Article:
This Monday, we celebrate the birthday of Dr. Martin Luther King Jr., who, as we know, through the echo of the thunder and whisper and cry and song of his speeches, used the Hebrew prophets as an integral part of his own vision and hope.
This year marks the 50th anniversary of his death.
We also remember Rabbi Abraham Joshua Heschel, who died in December 23, 1972, and whose yarzheit often falls on or close to Martin Luther King Day; this year, it was last week.
The two men had a huge influence on each other in life; Rabbi Heschel joined Dr. King in marches, as the iconic photos show, and called that “praying with my feet.” Dr. King, at Rabbi Heschel’s behest, spoke before the Conservative rabbis’ Rabbinical Assembly convention, enthralling his listeners with his cadences, so unlike their own yet aimed so unfailingly at their hearts.
The relationship between African Americans and American Jews has gone through many changes; at times it has soured, and at other times it is intense and important.
Zalmen Mlotek is the artistic director of the National Yiddish Theatre Folksbiene at the Museum of Jewish Heritage at Manhattan’s southern tip. For the third year, he is offering a concert, “Soul to Soul,” at the museum, to celebrate the diversity and unity of the two peoples.
As with so many of Zalmen’s projects, this one is both personal and historic; those two strands combine because they are galvanized by his creativity.
This one started because of Paul Robeson, Zalmen said.
The great African-American performer, enthralled by communism, went to Russia; because of his closeness with an impresario there, he learned Yiddish songs. He loved them. His teacher and friend, Shlomo Mikhoels, was the artistic director of the Moscow State Jewish Theater and the chairman of the Jewish Anti-Fascist Committee during World War II.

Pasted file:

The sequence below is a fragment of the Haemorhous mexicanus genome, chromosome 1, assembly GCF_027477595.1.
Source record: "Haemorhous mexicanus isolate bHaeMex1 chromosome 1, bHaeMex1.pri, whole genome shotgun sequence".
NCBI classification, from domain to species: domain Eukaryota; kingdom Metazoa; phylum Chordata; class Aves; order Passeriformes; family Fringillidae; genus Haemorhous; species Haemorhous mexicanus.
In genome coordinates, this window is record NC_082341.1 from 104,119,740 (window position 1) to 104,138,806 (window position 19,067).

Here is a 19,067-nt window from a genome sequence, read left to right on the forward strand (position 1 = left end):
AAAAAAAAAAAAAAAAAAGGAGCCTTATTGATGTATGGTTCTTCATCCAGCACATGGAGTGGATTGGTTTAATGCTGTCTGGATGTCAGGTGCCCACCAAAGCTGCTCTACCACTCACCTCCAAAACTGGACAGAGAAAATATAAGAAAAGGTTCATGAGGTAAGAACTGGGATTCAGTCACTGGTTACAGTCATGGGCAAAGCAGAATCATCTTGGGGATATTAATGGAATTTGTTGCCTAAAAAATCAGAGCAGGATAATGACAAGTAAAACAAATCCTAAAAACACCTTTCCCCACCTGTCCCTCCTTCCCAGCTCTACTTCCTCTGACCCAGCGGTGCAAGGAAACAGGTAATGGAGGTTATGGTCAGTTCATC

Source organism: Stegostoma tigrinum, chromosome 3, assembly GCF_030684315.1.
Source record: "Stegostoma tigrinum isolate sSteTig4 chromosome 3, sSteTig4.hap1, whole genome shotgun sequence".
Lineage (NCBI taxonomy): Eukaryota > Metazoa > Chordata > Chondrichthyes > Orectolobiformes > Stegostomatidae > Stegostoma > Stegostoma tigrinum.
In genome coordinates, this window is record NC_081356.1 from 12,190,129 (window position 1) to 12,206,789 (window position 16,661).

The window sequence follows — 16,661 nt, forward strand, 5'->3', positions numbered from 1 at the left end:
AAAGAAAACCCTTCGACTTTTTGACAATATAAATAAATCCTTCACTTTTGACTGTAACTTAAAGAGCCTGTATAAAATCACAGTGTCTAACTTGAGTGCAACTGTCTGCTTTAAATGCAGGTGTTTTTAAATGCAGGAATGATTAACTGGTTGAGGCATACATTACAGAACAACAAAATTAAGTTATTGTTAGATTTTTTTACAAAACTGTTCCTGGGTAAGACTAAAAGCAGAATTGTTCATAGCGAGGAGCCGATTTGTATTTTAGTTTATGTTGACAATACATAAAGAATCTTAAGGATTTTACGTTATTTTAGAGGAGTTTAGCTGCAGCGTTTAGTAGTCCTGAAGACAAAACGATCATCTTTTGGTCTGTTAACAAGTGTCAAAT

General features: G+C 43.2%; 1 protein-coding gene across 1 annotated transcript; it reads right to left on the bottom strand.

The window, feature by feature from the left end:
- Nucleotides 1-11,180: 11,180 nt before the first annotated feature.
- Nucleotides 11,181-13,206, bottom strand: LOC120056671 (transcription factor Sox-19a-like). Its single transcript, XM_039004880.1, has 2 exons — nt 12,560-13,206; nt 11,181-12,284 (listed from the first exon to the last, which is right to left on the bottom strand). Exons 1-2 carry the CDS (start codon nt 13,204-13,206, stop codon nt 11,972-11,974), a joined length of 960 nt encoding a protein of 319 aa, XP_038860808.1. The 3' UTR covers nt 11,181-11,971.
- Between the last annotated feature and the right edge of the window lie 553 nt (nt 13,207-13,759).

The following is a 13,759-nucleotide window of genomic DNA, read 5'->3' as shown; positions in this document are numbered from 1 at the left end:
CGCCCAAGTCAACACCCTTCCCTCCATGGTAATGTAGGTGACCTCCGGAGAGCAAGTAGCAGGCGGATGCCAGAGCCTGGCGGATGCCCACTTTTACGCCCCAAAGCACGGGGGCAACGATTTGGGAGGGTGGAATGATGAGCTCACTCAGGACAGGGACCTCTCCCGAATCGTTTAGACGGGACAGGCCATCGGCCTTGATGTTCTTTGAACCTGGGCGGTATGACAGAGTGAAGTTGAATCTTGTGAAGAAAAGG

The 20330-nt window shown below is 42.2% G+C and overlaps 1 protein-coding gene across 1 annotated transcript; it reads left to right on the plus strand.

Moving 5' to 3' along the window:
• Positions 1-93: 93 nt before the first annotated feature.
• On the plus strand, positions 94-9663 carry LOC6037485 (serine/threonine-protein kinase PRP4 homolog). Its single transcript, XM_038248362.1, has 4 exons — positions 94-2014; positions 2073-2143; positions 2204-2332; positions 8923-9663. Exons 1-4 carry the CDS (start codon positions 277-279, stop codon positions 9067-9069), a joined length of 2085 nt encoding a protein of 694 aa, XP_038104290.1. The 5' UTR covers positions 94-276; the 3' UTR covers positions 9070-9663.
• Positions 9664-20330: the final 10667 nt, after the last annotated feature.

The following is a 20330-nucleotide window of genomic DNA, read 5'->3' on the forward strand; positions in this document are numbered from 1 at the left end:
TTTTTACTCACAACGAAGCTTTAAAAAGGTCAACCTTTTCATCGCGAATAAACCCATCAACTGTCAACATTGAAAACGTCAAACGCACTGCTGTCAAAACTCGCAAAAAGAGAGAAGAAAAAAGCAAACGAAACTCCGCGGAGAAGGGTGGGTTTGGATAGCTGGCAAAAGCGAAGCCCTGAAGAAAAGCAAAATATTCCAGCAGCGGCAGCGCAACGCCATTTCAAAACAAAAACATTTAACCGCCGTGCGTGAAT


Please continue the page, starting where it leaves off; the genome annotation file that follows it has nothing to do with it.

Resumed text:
Soon, of course, Stalin turned on Jewish intellectuals and murdered them. (Stalin was an equal opportunity killer. He executed many other intellectuals, and just about everyone else he or his minions could get their murderous hands on.) Mikoels was among those dead Jewish intellectual victims.
Decades later and a world away— in fact, just a few years ago, in New York — an African American singer, Elmore James, went to a Jewish bookstore to learn the Yiddish songs Robeson had sung. The owner sent him to Theodore Bikel, and Bikel sent him to Zalmen.
The Yiddishist strain of socialism was not new to Zalmen, who as an Orthodox Jew, a musician, and a Yiddishist belongs to many Jewish worlds. As a child, he’d gone to a Yiddish summer camp, Camp Hemshekh, many of whose campers’ parents were Holocaust survivors, and many of them also were old-time socialists. “We were children of the 60s,” Zalmen said. “We sang anti-war songs and civil rights songs. These songs were in my blood.”
So when he met Elmore James, he realized that he could put two worlds together, because they’d been together many times before. “I conceived the program to be about the commonality between the African-American spiritual and musical traditional with the Yiddish musical tradition,” he said. “They shared a lot — the struggle with freedom, oppression, and persecution.”
He’s taken the performance around the world and around the country — it’s played in Bucharest and in Houston, among other places; on Monday, MLK Day, it will be at the Museum of Jewish Heritage at 2 p.m.
Zalmen has one other ambition for this program. He’d like it to play in Teaneck. It would be such a natural place for it, he says; not only is the town his longtime home, but it also is home to both African Americans and Jews, who share it but don’t share much else there. “It would be a perfect way to bring the communities together,” he said.
It just needs an underwriter. So, readers — anyone up for that sacred task?